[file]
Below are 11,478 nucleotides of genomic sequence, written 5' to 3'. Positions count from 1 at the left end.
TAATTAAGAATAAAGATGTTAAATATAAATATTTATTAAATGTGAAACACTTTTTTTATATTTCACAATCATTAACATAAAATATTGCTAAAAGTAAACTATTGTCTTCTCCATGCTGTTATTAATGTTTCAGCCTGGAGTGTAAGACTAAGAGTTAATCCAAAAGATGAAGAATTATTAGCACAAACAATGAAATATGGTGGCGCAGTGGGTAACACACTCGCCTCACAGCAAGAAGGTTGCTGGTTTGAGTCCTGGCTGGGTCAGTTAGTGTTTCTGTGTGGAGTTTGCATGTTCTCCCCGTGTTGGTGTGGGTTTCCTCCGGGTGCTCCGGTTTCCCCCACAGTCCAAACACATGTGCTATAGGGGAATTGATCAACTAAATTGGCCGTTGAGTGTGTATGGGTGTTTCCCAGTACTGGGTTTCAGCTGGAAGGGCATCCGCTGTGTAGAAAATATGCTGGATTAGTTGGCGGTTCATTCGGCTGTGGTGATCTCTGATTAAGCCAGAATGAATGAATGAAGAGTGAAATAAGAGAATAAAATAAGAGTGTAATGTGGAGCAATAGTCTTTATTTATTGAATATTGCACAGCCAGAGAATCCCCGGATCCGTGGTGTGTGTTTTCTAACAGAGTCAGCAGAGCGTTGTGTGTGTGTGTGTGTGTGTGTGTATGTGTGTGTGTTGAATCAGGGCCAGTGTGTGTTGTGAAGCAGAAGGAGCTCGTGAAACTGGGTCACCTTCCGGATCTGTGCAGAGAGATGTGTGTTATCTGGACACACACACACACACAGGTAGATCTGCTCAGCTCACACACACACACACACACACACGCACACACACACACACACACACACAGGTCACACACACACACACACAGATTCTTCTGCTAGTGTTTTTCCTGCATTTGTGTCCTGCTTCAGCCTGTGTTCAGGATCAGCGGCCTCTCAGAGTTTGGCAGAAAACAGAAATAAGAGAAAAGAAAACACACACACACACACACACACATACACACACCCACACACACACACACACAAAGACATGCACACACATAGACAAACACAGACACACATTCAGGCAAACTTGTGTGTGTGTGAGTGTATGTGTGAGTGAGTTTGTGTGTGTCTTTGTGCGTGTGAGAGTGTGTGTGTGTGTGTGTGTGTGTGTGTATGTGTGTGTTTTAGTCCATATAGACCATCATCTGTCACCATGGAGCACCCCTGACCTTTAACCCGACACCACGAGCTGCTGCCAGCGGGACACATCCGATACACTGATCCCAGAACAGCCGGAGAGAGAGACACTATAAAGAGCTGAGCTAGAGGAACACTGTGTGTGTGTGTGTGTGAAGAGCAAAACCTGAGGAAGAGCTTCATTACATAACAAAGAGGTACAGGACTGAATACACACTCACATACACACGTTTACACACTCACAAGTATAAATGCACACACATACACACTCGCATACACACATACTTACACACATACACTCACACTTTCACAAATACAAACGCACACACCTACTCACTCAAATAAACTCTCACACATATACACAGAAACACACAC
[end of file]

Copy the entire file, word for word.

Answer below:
Below are 11,478 nucleotides of genomic sequence, written 5' to 3'. Positions count from 1 at the left end.
TAATTAAGAATAAAGATGTTAAATATAAATATTTATTAAATGTGAAACACTTTTTTTATATTTCACAATCATTAACATAAAATATTGCTAAAAGTAAACTATTGTCTTCTCCATGCTGTTATTAATGTTTCAGCCTGGAGTGTAAGACTAAGAGTTAATCCAAAAGATGAAGAATTATTAGCACAAACAATGAAATATGGTGGCGCAGTGGGTAACACACTCGCCTCACAGCAAGAAGGTTGCTGGTTTGAGTCCTGGCTGGGTCAGTTAGTGTTTCTGTGTGGAGTTTGCATGTTCTCCCCGTGTTGGTGTGGGTTTCCTCCGGGTGCTCCGGTTTCCCCCACAGTCCAAACACATGTGCTATAGGGGAATTGATCAACTAAATTGGCCGTTGAGTGTGTATGGGTGTTTCCCAGTACTGGGTTTCAGCTGGAAGGGCATCCGCTGTGTAGAAAATATGCTGGATTAGTTGGCGGTTCATTCGGCTGTGGTGATCTCTGATTAAGCCAGAATGAATGAATGAAGAGTGAAATAAGAGAATAAAATAAGAGTGTAATGTGGAGCAATAGTCTTTATTTATTGAATATTGCACAGCCAGAGAATCCCCGGATCCGTGGTGTGTGTTTTCTAACAGAGTCAGCAGAGCGTTGTGTGTGTGTGTGTGTGTGTGTGTATGTGTGTGTGTTGAATCAGGGCCAGTGTGTGTTGTGAAGCAGAAGGAGCTCGTGAAACTGGGTCACCTTCCGGATCTGTGCAGAGAGATGTGTGTTATCTGGACACACACACACACACAGGTAGATCTGCTCAGCTCACACACACACACACACACACACGCACACACACACACACACACACACAGGTCACACACACACACACACAGATTCTTCTGCTAGTGTTTTTCCTGCATTTGTGTCCTGCTTCAGCCTGTGTTCAGGATCAGCGGCCTCTCAGAGTTTGGCAGAAAACAGAAATAAGAGAAAAGAAAACACACACACACACACACACACATACACACACCCACACACACACACACACAAAGACATGCACACACATAGACAAACACAGACACACATTCAGGCAAACTTGTGTGTGTGTGAGTGTATGTGTGAGTGAGTTTGTGTGTGTCTTTGTGCGTGTGAGAGTGTGTGTGTGTGTGTGTGTGTGTGTGTATGTGTGTGTTTTAGTCCATATAGACCATCATCTGTCACCATGGAGCACCCCTGACCTTTAACCCGACACCACGAGCTGCTGCCAGCGGGACACATCCGATACACTGATCCCAGAACAGCCGGAGAGAGAGACACTATAAAGAGCTGAGCTAGAGGAACACTGTGTGTGTGTGTGTGTGAAGAGCAAAACCTGAGGAAGAGCTTCATTACATAACAAAGAGGTACAGGACTGAATACACACTCACATACACACGTTTACACACTCACAAGTATAAATGCACACACATACACACTCGCATACACACATACTTACACACATACACTCACACTTTCACAAATACAAACGCACACACCTACTCACTCAAATAAACTCTCACACATATACACAGAAACACACAC